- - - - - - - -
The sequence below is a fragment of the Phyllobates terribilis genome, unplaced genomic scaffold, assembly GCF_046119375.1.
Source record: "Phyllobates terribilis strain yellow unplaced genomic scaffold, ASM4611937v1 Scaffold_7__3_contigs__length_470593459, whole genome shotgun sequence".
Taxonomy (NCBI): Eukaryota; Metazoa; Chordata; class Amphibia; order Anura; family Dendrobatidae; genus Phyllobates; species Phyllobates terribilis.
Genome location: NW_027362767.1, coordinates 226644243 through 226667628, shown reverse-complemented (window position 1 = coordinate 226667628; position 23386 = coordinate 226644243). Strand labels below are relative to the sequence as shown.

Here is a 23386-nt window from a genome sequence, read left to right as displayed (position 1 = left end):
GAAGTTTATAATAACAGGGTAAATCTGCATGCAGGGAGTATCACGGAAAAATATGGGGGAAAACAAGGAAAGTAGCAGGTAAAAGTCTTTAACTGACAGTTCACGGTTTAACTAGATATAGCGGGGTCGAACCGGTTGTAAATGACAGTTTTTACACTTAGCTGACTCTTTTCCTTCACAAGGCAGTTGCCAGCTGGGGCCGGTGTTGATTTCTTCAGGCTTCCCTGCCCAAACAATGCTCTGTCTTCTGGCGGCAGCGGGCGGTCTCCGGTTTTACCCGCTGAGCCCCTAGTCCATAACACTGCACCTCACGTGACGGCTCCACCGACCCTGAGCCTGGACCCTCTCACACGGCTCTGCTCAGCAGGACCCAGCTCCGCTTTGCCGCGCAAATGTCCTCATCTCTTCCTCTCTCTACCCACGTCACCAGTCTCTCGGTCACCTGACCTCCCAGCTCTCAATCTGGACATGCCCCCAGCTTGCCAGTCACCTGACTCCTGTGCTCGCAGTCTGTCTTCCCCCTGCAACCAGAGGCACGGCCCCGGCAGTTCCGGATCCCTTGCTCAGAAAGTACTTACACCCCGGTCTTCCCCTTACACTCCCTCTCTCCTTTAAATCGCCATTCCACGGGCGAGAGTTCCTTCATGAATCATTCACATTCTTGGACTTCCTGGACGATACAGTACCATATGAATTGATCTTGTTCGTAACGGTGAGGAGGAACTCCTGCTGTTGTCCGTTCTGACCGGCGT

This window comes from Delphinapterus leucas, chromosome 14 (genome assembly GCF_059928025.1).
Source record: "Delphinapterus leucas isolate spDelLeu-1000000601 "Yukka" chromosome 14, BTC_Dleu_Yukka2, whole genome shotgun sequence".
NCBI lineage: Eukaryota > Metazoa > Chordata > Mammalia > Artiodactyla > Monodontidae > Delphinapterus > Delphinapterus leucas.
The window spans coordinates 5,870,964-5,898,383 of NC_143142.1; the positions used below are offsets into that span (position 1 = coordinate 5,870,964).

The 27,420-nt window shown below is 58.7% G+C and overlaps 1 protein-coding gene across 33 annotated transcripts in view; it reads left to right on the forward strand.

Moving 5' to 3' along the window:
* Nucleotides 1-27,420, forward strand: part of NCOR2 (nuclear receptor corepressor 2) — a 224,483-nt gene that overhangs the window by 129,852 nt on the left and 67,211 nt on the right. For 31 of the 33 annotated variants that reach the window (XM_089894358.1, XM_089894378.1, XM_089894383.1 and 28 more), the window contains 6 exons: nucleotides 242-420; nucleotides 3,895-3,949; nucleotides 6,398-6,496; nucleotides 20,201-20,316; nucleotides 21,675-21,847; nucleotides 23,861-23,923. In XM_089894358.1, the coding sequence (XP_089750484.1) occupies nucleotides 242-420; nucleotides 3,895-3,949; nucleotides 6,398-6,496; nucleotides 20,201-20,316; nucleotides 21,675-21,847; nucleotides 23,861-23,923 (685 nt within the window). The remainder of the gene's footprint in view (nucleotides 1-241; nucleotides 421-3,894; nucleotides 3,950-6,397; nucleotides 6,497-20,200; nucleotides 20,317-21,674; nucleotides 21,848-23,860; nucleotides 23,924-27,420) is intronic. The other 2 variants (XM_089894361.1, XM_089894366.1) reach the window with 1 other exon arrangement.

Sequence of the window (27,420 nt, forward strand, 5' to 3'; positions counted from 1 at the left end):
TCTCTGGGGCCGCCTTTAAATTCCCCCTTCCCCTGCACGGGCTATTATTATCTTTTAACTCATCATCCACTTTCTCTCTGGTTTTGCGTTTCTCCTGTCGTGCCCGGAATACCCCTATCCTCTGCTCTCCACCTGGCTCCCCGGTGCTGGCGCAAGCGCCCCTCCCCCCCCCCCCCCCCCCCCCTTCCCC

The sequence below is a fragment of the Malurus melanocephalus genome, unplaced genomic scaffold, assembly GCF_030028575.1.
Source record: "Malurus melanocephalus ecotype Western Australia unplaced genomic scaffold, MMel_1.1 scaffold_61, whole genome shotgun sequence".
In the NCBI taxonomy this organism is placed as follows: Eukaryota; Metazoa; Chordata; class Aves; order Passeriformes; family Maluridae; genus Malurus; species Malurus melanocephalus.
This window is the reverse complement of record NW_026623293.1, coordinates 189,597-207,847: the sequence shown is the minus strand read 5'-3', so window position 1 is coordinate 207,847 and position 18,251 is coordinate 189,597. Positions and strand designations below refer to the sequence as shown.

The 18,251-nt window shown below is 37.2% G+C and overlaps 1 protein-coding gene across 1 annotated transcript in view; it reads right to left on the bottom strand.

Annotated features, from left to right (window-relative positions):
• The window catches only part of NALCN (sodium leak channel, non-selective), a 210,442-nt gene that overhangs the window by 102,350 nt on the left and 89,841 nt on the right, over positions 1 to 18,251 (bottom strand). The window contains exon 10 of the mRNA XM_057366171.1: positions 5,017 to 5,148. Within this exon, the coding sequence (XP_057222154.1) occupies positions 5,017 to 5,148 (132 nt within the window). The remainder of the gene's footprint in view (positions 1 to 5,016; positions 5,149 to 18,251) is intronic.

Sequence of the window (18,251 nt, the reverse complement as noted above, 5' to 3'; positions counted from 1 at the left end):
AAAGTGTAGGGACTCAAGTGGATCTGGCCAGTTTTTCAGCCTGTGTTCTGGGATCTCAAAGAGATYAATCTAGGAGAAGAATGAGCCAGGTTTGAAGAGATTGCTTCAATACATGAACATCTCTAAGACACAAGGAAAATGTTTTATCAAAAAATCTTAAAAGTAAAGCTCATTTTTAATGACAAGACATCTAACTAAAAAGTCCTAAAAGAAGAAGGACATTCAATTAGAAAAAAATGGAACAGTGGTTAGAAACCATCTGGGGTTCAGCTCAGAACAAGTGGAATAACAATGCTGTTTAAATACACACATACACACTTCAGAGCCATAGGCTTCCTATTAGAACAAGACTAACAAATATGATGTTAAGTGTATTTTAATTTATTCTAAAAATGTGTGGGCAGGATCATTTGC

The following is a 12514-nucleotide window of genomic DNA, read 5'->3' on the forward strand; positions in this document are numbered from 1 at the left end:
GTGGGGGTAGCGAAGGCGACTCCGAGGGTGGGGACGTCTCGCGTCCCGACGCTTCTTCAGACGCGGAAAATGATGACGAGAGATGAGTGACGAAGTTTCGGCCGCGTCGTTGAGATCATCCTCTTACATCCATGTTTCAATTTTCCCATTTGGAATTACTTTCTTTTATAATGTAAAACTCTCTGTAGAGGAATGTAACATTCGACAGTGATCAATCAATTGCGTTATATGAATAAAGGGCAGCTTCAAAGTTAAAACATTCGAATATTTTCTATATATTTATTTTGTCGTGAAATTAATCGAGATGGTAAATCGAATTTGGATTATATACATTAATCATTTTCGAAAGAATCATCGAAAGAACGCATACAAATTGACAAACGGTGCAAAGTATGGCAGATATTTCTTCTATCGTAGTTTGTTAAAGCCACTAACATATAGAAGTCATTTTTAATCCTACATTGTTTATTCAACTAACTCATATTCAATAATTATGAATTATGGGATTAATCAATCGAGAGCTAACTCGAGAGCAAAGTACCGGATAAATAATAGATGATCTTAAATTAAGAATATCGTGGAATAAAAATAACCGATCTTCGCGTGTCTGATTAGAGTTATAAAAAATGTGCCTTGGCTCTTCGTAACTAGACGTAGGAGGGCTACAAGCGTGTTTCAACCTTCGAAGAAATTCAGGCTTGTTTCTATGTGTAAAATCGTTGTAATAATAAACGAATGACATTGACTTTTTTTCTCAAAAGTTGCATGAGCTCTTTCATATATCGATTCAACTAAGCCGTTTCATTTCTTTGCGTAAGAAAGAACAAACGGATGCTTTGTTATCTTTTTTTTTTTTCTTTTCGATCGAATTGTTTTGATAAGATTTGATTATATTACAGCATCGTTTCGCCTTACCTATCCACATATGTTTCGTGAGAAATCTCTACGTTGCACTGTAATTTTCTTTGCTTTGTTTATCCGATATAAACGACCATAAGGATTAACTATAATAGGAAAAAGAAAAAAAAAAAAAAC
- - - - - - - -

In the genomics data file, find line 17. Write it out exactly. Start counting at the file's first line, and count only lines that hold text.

Source record: "Malurus melanocephalus ecotype Western Australia unplaced genomic scaffold, MMel_1.1 scaffold_61, whole genome shotgun sequence".